Suffering, evil, illness, that’s not what we’re grateful for. We’re grateful that our God is big enough and good enough to work with even those.
Holocaust survivor Corrie Ten Boom writes in The Hiding Place how she’d somehow gotten hold of a Bible in the concentration camp, and it was her one bit of consolation in captivity. Their barracks were horribly infested with fleas, so when Corrie’s friend suggested, quoting Thessalonians, that they “Give thanks in all circumstances,” Corrie bristled. But her friend insisted, “It doesn’t say, ‘in pleasant circumstances.’” So, Corrie recounts, “We stood between tiers of bunks and gave thanks for fleas. But this time I was sure Betsie was wrong.”
Betsie wasn’t wrong, though. They later found out that in large part, the guards left them alone with the Bible because they didn’t want to get too close and be infected with their pests.
I have a flea problem too: Obsessive Compulsive Disorder. So when my spiritual director suggested to me that I include “I thank you God, for the brain you’ve given me,” I agreed to say it, but it’s not always a prayer I can say with any sincerity.
I mean good grief, how do you thank God for something that tortures you?
I was at Mass today, just trying to sit with God, but my brain wouldn’t let up. “What if you don’t even believe this?” it asked. “What if you don’t love Jesus? What if you don’t love your husband? What if he doesn’t love you?”
Those “what if’s” are typical of OCD. I’m used to unwanted thoughts randomly popping into my mind–it’s just that old misfiring alarm system in my orbitofrontal cortex–but they hurt as badly as if they were real. Mental illness misrepresents reality; it tells you lies. How on God’s green earth are you supposed to be grateful for a brain that tells you awful, scary lies?
Sometimes I have moments of clarity, where I see how my own individual malfunctioning of body, mind, and soul, makes my need for mercy impossible to ignore. I can be grateful for that. I badly need to remember how much I need Jesus. More often, though, I’m just angry: “Jesus, I could be so much better of a better mother, a better wife, without this. What’s stopping you from fixing this?”
I’m grateful for that fleeting clarity, but either way I’m trying to remember that God doesn’t owe me answers. If he’s with me, working in my life, shouldn’t that be enough? Corrie Ten Boom’s story reminds me that you don’t need to know how God will use something, to remember that God can work with anything. God will tell you, when or if you need to know. And maybe, sometimes, not knowing is part of the plan too.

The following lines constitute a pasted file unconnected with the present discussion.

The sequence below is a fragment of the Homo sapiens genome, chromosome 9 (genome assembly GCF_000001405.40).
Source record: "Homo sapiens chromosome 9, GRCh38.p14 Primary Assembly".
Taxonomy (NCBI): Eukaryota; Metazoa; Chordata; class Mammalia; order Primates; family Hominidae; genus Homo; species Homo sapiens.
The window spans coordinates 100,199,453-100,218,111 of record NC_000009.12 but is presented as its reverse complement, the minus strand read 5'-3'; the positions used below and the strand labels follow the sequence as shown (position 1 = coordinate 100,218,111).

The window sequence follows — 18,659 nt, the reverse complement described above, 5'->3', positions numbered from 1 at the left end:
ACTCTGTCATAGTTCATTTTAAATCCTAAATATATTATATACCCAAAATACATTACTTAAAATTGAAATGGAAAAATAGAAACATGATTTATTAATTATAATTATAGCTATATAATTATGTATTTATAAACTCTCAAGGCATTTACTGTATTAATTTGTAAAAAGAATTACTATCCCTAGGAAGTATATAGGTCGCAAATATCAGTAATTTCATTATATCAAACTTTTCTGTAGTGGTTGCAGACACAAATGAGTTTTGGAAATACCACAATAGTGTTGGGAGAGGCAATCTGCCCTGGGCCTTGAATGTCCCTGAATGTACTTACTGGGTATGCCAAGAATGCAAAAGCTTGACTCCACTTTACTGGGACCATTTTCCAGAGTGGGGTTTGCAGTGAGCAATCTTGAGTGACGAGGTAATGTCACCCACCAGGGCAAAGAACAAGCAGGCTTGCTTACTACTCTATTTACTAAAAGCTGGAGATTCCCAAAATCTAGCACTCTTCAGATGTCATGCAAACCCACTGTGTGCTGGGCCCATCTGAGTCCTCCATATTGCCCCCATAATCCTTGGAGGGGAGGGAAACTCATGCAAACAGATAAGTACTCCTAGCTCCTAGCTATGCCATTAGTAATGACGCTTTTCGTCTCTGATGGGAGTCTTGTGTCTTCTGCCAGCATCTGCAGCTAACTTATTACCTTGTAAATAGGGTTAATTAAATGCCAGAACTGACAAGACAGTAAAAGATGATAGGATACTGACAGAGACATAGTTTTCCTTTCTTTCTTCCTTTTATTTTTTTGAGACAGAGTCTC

When I say plan, I’m certainly not saying that God damaged my brain and inserted this suffering into my life so that I’ll be essentially chased into his arms. Love doesn’t wound. The world God gave us is broken, though, through humanity’s own choosing, and God works within our broken framework so that nothing goes to waste. God allows the illness, but didn’t cause it and certainly doesn’t abandon me to it. I believe this, but I keep making the mistake of thinking that I have to understand how exactly he uses it, and what exactly I’m getting out of this prolonged, exhausting fight.
The thing is, it’s easy to be grateful when you’ve seen the good that God has brought out of evil. Everyone I know can point to a time they were asking God where he was, and it turned out that he was actually moving them in a necessary direction. Those stories are powerful, but remember–you don’t need to understand God’s mind to have peace. It is enough that God is working. How he’s working is secondary.
That’s small comfort, but it’s probably the key to being able give thanks in all circumstances, even in the throes of mental illness. Suffering, evil, illness, that’s not what we’re grateful for. We’re grateful that our God is big enough and good enough to work with even those, to draw us to himself. If I needed to know his plan in order for it to work, I’d be in big trouble, because my mind isn’t big enough to see with God’s perspective. Sometimes trying to understand is an exercise in futility, and that’s when you sigh, like Corrie did, thank God for being there in the middle of it with you, and wait to see what God will do. You might not know till Heaven, but that’s okay.